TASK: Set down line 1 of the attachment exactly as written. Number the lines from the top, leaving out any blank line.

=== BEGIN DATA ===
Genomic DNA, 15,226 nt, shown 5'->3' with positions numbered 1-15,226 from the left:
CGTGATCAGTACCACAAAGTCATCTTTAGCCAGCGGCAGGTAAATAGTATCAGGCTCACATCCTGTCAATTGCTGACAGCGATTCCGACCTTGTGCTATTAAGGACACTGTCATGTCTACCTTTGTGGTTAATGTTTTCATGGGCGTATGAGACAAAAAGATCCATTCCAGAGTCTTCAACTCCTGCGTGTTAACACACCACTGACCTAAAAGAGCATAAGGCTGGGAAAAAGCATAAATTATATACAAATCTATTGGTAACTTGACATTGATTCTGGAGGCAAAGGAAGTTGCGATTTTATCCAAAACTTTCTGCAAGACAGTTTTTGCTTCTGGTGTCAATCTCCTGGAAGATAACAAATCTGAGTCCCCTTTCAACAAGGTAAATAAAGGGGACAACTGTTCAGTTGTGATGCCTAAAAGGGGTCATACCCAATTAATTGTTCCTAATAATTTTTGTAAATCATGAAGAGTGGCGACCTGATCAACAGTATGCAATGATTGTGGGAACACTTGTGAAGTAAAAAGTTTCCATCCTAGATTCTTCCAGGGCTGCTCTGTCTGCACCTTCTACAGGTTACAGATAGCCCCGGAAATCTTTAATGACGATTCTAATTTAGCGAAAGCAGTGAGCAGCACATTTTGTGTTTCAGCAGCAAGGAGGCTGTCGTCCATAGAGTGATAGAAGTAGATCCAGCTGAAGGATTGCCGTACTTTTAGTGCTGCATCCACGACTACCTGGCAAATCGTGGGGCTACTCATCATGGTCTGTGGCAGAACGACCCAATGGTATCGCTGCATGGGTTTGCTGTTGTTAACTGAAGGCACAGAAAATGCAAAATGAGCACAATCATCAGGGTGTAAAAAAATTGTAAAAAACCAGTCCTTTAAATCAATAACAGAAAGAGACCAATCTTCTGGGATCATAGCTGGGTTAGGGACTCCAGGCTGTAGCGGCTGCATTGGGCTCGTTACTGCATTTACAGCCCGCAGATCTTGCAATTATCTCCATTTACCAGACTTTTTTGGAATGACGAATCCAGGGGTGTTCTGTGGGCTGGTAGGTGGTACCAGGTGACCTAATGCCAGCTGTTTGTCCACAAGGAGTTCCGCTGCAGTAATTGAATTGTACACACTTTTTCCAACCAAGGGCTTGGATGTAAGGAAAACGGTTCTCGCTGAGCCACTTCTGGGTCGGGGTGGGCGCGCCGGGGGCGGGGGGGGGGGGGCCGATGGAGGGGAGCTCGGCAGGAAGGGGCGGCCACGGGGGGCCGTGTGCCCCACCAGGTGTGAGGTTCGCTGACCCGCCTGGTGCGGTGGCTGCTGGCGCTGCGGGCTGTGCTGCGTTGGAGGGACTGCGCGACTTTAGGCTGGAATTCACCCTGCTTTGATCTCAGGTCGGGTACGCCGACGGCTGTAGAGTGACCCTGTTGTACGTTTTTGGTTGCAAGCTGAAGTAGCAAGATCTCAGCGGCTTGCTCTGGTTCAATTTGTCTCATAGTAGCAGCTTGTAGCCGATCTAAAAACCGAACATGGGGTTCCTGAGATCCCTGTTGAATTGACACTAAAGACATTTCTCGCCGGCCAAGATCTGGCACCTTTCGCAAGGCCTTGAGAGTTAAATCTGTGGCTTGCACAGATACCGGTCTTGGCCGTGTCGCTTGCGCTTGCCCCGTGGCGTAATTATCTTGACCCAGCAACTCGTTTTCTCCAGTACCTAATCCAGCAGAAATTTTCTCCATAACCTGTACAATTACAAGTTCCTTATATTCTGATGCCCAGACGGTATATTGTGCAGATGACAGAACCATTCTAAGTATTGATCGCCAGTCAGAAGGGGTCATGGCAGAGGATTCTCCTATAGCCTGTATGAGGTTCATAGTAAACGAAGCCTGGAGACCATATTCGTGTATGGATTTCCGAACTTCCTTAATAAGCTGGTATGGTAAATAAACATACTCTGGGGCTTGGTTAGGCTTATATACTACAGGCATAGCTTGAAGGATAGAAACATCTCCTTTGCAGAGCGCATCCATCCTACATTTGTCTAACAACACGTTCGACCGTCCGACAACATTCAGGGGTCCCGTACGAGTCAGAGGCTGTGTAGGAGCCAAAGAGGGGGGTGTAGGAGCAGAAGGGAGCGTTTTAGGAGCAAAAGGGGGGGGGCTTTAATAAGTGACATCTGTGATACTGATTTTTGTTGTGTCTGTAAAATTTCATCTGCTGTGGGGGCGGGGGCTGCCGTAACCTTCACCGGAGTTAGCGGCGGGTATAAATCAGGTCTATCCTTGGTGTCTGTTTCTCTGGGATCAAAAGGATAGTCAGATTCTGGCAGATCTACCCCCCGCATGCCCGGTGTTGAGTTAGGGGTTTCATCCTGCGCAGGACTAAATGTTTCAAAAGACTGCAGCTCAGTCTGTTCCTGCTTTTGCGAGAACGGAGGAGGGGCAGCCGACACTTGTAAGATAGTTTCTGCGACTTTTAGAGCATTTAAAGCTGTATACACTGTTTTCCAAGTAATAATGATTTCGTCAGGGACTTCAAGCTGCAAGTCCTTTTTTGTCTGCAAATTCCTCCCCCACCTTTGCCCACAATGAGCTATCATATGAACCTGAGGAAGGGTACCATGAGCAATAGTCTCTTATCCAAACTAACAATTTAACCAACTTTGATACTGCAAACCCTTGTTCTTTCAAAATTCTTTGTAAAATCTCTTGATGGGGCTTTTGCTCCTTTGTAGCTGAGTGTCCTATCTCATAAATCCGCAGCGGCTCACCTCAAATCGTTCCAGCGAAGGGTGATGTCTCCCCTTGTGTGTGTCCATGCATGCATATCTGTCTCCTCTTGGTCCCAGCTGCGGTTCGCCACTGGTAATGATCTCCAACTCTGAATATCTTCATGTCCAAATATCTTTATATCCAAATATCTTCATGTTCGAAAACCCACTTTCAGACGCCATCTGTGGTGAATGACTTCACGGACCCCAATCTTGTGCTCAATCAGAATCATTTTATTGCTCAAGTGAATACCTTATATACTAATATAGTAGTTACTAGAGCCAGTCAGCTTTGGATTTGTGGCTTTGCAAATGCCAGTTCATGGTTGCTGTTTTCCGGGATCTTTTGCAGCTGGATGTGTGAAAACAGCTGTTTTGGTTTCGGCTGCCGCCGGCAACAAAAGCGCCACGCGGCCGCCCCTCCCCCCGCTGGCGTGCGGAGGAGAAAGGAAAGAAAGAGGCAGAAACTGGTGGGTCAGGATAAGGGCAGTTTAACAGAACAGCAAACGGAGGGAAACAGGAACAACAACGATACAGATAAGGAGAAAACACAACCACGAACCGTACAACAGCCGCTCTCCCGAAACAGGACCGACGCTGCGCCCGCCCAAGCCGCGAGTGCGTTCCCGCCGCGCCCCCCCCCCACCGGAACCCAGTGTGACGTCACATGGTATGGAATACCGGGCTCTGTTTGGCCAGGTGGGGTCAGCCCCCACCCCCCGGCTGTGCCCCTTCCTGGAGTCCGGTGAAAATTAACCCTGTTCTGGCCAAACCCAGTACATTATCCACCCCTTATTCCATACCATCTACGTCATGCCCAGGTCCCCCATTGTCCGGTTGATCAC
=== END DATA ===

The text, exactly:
Genomic DNA, 15,226 nt, shown 5'->3' with positions numbered 1-15,226 from the left: